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Grievance Policy

Introduction

As a Christian College it is important to stress that while we recognise that grievances can and do arise, there is a biblical pattern for resolving such issues that is aimed at bringing about resolution without undermining or damaging relationships. While we would hope that such issues will not arise, it is important that when they do, there is a procedure to guide staff, students and parents in addressing such matters.

Rationale

The ministry of an effective Christian school is dependent on the existence of positive relationships among, and between, members of the school community at all levels. The importance of unity cannot be overstated as we have a responsibility before our students to model Christian behaviour in every area, particularly our relationships. In fact, we are commanded to live in relationship; first to love God and then to love one another. Our relationships with one another are a reflection of our corporate spirituality. When issues arise which jeopardise our unity we should endeavour to resolve them in ways, which maintain relationships and bring glory to God.

As a general premise, we believe that any conflict is best resolved at the lowest possible level. Discussions with other parties, either personally or through social media, to garner support is inappropriate and unhelpful.

Practice

  1. The procedure here is clear, go first to the person with whom you have a dispute. 
    1. In the College context the first port of call if the matter involves a staff member is to go to the staff member concerned and attempt to resolve the matter at that level. 
    2. As a matter of courtesy ring the College and make an appointment to see the staff member or ask them to call you back. Impromptu, unplanned meetings are rarely helpful for dealing with issues of grievance. 
    3. We generally don’t interrupt teachers with phone calls when they are in class so please don’t be offended if the office staff offer to take a message or ask if the staff member can return the call. 
    4. It is also helpful if you can give some brief indication as to the nature of your concern before a meeting so that the staff member has the opportunity to prepare for the meeting.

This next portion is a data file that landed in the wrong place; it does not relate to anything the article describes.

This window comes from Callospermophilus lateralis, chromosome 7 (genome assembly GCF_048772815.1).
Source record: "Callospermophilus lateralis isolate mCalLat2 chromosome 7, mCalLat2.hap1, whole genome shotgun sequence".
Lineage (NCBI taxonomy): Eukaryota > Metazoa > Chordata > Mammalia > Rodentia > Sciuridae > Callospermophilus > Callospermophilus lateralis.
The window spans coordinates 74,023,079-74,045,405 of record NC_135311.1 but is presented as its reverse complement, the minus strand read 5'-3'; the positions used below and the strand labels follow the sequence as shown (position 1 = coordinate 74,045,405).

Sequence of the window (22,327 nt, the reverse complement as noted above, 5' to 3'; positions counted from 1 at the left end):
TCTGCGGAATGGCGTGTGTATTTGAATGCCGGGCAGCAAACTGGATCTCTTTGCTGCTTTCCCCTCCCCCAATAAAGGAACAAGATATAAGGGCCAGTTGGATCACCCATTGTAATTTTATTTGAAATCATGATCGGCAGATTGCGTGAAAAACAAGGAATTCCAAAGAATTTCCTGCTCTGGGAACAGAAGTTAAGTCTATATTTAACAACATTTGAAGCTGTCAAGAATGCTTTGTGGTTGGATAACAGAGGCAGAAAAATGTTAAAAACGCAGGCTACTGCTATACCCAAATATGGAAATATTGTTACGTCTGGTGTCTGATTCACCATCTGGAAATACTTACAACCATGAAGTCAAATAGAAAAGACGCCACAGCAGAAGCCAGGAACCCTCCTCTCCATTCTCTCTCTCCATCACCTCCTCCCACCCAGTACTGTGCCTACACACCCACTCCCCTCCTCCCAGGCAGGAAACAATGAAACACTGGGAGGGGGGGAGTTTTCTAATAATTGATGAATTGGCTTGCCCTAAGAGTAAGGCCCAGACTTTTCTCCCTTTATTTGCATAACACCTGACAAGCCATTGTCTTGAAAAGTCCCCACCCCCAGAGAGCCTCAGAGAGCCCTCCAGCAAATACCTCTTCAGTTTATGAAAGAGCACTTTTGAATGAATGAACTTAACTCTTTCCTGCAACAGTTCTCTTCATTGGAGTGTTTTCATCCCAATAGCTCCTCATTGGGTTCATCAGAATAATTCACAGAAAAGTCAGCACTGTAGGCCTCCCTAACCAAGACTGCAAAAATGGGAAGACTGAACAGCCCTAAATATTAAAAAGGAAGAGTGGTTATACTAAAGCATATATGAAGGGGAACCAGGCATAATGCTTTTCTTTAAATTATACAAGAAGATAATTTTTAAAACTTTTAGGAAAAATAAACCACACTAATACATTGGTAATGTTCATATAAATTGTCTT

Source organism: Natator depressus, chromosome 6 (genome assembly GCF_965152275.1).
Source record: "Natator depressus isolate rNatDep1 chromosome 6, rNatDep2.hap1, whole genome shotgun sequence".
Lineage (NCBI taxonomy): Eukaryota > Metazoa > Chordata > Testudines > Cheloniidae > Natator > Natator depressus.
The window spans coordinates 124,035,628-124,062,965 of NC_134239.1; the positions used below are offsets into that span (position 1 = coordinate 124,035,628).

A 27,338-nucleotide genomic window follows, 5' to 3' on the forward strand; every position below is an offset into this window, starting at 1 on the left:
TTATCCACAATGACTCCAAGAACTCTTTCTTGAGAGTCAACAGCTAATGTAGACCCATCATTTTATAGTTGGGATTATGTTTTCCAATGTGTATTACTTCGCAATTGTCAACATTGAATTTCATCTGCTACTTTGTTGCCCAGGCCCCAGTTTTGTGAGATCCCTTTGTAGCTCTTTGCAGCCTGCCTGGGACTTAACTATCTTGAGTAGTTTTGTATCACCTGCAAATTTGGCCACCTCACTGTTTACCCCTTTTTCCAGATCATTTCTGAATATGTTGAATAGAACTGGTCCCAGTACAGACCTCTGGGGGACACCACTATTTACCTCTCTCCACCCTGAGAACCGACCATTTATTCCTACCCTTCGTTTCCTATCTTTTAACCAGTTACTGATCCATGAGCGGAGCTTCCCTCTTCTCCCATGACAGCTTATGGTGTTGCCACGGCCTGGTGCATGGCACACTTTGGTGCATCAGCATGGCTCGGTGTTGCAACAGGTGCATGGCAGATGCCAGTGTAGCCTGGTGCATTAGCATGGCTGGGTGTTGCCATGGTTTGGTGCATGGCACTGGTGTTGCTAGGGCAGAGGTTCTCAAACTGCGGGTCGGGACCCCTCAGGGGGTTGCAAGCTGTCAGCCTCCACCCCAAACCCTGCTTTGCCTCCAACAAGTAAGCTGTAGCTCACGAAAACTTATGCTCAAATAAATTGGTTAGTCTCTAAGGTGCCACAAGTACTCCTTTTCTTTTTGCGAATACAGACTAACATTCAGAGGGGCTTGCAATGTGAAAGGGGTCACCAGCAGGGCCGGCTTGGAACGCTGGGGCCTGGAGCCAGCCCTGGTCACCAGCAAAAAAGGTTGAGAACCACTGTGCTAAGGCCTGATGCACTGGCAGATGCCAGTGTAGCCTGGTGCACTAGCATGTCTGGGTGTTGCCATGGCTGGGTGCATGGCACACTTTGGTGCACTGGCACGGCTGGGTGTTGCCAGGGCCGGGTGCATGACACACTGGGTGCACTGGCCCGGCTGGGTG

2. If the matter concerns a student or students you need to refer these issues to the Form Teacher in the first instance or the teacher who was responsible for the class when the incident occurred.
  3. If you are unable to resolve the matter at this level it is appropriate to involve a third party. 
    1. In the school context this would be the staff member’s up-line manager or the relevant Head of School.
  4. For student issues this would be the Form Teacher first, then possibly the Learning Area Coordinator or Learning Area Guardian of the particular subject or the Assistant Principal of the relevant school.
  5. If the matter remains unresolved at this level you would arrange a meeting with yourself, the Form Teacher, the Assistant Principal and the Deputy Principal to discuss the issue. 
  6. If the matter is still not resolved then it will be brought to the attention of the Principal, by the Deputy Principal. 
  7. If you are still not able to resolve the issue at this level then you should ask the Principal to make an appointment to meet with the Principal and a member of the College Board. 
  8. As a final resort the matter may be referred to an independent mediator for resolution. 

Exceptional Circumstances

In the event that a matter of serious incompetence or sexual misconduct is involved, the matter should be referred to a staff member’s up-line manager. In most instances this will be the College Principal. In the event that such an issue involves the Principal the matter should be referred directly to the Chairperson of the College Board.

This does not in anyway negate the responsibility we have to refer issues in the first instance to the person concerned. Even issues of this nature should not be referred above the heads of those responsible for dealing with such issues. This avenue is only to be used where the sensitivity of the issue requires the direct involvement of a Senior Manager.